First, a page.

John Preston reviews the latest album from SOPHIE.
SOPHIE released a compilation of her abrasive and kitsch PC music tracks in 2015 called, typically enough and in keeping with the genre’s ironically nineties referencing tropes, Product. It wasn’t really an album and wasn’t marketed as such but it was an accurate representation of where the PC scene was at the time; in its ungainly and divisive, occasionally brilliant but often derided beginnings. Oil Of Every Pearl’s Un-Insides is different. SOPHIE has spoken about how the increasingly unfashionable idea of a traditional album release still appeals to mass media and opens doors to publicity and the hoped, subsequent increase in listeners. A widespread acknowledgment of SOPHIE’s work and artistry is already deserved. She has established herself as a somewhat reluctant visionary and this record bolsters her position considerably.
Along with A.G. Cook, Scottish SOPHIE has been the prominent creator and star of PC music, a genre that takes elements of pop, techno, happy hardcore, RnB and J-pop and melds them together into a sound that is queer, in every possible sense of the word, and confusing to many with some critics questioning the seriousness of the music and whether, actually, it’s just one big piss take. The fact Cook and SOPHIE are both British may account for their use of female vocalists whose singing abilities would not get them through the door of any reality TV competition and which hark back to the 80s run of UK pop stars that had never been near a stage school. The vocalists on Oil Of Every Pearl’s Un-Insides though, again all female and including SOPHIE herself who self-identifies as transgender, are far more impassioned and soulful this time around.
Cecile Believe, previously of Mozart’s Sister and now a frequent part of SOPHIE’s live act line-up, provides beautiful, technically brilliant and appropriately glacial vocals to the surging but beat-less ‘Is It Cold In The Water?’ The way it which Believe stretches out the two syllables in the word water is chilling and human and it is noteworthy that there are no obvious tweaks or effects added to her vocal take. Compare to this to the more typical production of hardcore album bangers ‘Ponyboy’ and the deranged and fantastic ‘Face Shopping’ and you can hear the diversity and expansion of SOPHIE’s sound. Album opener ‘It’s Okay to Cry’ features SOPHIE’s own voice and is the first time she has lead on one of her own songs. It’s sincere and moving and come the song’s tranced-out final minute, a euphoric anthem warning against toxic and learned masculinity.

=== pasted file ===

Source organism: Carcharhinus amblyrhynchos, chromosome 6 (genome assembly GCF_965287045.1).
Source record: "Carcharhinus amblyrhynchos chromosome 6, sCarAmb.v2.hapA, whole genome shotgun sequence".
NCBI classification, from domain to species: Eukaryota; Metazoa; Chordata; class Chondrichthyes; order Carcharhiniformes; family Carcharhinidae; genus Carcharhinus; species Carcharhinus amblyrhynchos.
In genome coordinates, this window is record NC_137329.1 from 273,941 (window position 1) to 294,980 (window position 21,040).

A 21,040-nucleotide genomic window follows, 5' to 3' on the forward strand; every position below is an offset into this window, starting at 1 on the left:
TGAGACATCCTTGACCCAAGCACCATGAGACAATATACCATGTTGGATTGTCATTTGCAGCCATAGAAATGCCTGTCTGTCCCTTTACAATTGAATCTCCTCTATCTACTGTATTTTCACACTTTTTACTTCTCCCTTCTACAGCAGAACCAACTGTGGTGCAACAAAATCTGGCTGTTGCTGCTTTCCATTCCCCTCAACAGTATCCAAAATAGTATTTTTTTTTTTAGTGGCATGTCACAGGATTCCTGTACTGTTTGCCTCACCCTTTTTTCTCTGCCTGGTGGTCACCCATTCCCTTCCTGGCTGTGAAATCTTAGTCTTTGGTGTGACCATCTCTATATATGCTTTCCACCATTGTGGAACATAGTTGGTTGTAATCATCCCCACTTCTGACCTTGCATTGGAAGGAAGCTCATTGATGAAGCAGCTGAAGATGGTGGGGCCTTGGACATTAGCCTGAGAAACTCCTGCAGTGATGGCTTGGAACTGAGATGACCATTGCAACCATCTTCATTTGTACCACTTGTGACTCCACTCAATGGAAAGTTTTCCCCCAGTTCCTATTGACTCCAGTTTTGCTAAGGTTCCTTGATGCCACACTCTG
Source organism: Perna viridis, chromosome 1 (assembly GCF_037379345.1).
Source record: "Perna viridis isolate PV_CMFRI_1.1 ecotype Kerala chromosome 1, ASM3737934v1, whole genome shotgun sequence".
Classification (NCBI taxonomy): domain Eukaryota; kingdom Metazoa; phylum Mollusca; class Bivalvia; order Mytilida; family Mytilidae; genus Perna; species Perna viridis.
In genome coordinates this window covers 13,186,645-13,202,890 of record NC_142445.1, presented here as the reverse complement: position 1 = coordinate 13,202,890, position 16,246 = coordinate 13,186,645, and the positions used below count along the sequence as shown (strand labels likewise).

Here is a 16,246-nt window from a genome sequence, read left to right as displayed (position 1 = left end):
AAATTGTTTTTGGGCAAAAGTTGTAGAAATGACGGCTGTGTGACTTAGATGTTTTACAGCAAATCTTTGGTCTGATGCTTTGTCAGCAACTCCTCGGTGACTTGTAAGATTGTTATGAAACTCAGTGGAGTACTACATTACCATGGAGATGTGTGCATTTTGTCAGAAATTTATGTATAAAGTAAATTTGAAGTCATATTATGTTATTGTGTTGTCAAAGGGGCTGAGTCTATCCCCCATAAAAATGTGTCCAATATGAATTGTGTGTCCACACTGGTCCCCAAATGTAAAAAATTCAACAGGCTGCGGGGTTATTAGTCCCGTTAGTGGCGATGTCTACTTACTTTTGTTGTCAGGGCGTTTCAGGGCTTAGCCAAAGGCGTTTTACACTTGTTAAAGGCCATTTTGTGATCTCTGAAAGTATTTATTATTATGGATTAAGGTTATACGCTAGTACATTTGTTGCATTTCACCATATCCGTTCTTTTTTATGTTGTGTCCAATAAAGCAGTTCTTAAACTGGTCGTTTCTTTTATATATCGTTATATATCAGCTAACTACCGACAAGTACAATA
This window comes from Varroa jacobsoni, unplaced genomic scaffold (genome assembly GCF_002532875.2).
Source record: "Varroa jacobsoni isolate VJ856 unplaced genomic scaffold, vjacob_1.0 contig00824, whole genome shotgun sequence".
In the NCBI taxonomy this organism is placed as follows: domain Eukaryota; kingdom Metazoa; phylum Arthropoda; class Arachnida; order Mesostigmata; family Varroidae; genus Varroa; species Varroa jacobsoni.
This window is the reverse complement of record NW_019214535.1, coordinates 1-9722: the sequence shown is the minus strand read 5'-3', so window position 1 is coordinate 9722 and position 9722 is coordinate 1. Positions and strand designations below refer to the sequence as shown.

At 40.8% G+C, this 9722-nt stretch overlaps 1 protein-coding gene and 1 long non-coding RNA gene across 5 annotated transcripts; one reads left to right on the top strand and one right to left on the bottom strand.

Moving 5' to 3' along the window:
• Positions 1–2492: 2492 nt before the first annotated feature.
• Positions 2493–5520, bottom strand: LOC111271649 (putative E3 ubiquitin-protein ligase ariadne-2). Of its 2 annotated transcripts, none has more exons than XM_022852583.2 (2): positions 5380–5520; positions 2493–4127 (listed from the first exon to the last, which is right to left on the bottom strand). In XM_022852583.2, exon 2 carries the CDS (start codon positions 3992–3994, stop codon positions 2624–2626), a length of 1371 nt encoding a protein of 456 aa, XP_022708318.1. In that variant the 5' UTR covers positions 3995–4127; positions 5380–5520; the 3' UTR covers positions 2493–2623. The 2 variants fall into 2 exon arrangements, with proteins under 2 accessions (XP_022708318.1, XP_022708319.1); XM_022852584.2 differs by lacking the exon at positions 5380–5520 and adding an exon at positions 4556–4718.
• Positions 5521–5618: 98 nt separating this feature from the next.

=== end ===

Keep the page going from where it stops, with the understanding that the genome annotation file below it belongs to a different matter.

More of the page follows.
SOPHIE worked with her ultimate pop icon Madonna on the 2015 single Bitch I’m Madonna and her homage and tribute to the immaculate one, ‘Immaterial’, is Oil’s one genuinely gigantic, pure pop moment. It’s hard not to crave more of these such is SOPHIE’s talent at writing and constructing such irresistible and perfectly formed juggernauts of manic magic, but Oil Of Every Pearl’s Un-Insides lofty aims are too ambitious for that. Immaterial fades whilst a gentle drone tone rises from it and leads into the staccato techno blades of 10 minute album closer and double hitter Whole ‘New World/Pretend World’. An army of robot Minnie Mouse vocal chants lead the way forward against whirs, clicks and squelches that are alarmingly alive and visceral.
Slowly but surely SOPHIE is infiltrating the mainstream via endorsements and collaborations from very big established stars to those just on the periphery such as Charli XCX and Let’s Eat Grandma, artists who also have an idea about what modern electronic music can sound like even though its audience is still not fully formed. Oil Of Every Pearl’s Un-Insides doesn’t sound like any other record I’ve listened to this year, this in itself is a rare achievement and one that can, and does here, signify a game-changer of importance. SOPHIE has grown considerably over the last 2 years and the confidence exhibited here is revelatory and wonderful to experience. If you want to hear futuristic pop music that subverts and delights in equal measure then you won’t find a better example; this is how pop music should sound in 2018.